G20 Ministers Ask FATF to Clarify AML Standards for Crypto by October




Finance Ministers representing the member states of the Group of Twenty (G20) gathered in Argentina this last weekend to discuss issues ranging from financial inclusion and the global tax system to the impact of technology on the world’s financial system. The group later issued a communique that downplayed cryptocurrency’s risk to global financial stability and set an October deadline for the Financial Action Task Force (FATF) to explain how its standards apply to cryptocurrency assets.

Though the G20 acknowledged that “global economic growth remains robust and unemployment is at a decade low,” the group cautioned that economic growth has been “less synchronized recently” and warned of increased downside risks related to “financial vulnerabilities, heightened trade and geopolitical tensions, global imbalances, inequality and structurally weak growth, particularly in some advanced economies.”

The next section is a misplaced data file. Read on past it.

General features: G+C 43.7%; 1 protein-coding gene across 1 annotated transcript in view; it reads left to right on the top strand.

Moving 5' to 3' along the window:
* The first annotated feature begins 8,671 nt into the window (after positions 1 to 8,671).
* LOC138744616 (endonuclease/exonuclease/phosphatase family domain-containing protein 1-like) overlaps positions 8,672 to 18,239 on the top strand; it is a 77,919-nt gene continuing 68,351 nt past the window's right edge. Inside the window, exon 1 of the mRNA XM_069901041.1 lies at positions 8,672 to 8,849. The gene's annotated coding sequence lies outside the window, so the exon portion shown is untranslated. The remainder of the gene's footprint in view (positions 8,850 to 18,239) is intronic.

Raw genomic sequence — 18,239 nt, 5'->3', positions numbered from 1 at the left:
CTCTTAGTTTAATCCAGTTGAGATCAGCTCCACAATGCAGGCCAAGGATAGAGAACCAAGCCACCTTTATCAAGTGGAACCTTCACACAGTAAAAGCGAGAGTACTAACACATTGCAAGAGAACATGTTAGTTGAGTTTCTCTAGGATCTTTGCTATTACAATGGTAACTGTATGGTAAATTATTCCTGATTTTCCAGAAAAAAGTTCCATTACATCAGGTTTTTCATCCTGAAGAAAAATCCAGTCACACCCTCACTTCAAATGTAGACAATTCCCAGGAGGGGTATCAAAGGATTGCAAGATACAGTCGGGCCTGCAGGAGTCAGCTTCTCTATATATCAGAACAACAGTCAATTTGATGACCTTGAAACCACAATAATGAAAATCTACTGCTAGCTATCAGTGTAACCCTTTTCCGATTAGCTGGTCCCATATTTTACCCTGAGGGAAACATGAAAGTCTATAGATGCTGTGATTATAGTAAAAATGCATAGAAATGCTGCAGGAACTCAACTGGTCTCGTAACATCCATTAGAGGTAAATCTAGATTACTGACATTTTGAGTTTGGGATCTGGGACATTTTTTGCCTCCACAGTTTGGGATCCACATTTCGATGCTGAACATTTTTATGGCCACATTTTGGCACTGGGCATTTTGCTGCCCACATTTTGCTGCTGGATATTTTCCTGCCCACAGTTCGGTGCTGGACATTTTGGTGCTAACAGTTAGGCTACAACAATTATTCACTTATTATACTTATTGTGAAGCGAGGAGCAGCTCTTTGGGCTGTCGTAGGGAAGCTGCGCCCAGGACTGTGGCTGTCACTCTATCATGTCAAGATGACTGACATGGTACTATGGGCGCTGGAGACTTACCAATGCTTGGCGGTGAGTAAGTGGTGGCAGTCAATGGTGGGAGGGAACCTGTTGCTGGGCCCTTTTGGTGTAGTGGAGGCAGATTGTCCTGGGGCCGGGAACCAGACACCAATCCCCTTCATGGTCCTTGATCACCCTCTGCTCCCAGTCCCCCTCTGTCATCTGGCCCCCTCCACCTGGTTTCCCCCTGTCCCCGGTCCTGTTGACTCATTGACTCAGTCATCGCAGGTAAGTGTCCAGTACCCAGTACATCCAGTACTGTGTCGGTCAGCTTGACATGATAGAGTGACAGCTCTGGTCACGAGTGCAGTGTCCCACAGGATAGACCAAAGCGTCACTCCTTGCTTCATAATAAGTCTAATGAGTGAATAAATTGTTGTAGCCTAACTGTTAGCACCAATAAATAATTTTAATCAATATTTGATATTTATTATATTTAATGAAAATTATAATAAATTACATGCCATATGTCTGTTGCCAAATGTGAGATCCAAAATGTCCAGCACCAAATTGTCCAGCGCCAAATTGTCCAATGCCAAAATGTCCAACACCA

The statement also reaffirmed the group’s commitment to embracing “technological transformation” and ensuring that the benefits are “widely shared.” As expected, the communique addressed the issue of cryptocurrency, recognizing it as one of those technological innovations with transformative potential:

“Technological innovations, including those underlying crypto-assets, can deliver significant benefits to the financial system and the broader economy. Crypt-assets do, however, raise issues with respect to consumer and investor protection, market integrity, tax evasion, money-laundering and terrorist financing. Crypto-assets lack the key attributes of sovereign currencies. While crypto-assets do not at this point pose a global financial security risk, we remain vigilant.


We welcome updates provided by the FSB and SSBs and look forward to their further work to monitor the potential risks pf crypto-assets, and to assess multilateral responses as needed. We reiterate out March commitments related to the implementation of the FATF standards, and we ask the FATF to clarify in October 2018 how its standards apply to crypto-assets.”

Author: Ken Chase

Freelance writer whose interests include topics ranging from technology and finance to politics, fitness, and all things canine. Aspiring polymath, semi-professional skeptic, and passionate advocate for the judicious use of the Oxford comma.

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